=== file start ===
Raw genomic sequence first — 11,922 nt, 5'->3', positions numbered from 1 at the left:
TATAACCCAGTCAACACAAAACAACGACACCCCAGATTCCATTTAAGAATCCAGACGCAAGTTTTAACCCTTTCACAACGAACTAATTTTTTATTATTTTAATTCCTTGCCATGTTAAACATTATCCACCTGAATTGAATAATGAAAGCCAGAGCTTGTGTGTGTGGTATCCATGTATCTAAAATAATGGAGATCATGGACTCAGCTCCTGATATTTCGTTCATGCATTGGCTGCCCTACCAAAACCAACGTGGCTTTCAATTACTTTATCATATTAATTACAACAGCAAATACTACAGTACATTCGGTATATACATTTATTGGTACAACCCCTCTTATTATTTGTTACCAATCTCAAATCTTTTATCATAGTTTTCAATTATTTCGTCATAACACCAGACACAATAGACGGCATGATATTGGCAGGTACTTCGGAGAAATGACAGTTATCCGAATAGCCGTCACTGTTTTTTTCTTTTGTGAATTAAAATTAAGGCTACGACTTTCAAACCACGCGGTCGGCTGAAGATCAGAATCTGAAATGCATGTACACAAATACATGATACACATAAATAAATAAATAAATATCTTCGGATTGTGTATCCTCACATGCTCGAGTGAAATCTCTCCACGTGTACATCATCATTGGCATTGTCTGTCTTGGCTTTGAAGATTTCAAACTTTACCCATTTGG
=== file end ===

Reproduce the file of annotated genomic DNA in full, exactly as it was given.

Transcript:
Raw genomic sequence first — 11,922 nt, 5'->3', positions numbered from 1 at the left:
TATAACCCAGTCAACACAAAACAACGACACCCCAGATTCCATTTAAGAATCCAGACGCAAGTTTTAACCCTTTCACAACGAACTAATTTTTTATTATTTTAATTCCTTGCCATGTTAAACATTATCCACCTGAATTGAATAATGAAAGCCAGAGCTTGTGTGTGTGGTATCCATGTATCTAAAATAATGGAGATCATGGACTCAGCTCCTGATATTTCGTTCATGCATTGGCTGCCCTACCAAAACCAACGTGGCTTTCAATTACTTTATCATATTAATTACAACAGCAAATACTACAGTACATTCGGTATATACATTTATTGGTACAACCCCTCTTATTATTTGTTACCAATCTCAAATCTTTTATCATAGTTTTCAATTATTTCGTCATAACACCAGACACAATAGACGGCATGATATTGGCAGGTACTTCGGAGAAATGACAGTTATCCGAATAGCCGTCACTGTTTTTTTCTTTTGTGAATTAAAATTAAGGCTACGACTTTCAAACCACGCGGTCGGCTGAAGATCAGAATCTGAAATGCATGTACACAAATACATGATACACATAAATAAATAAATAAATATCTTCGGATTGTGTATCCTCACATGCTCGAGTGAAATCTCTCCACGTGTACATCATCATTGGCATTGTCTGTCTTGGCTTTGAAGATTTCAAACTTTACCCATTTGG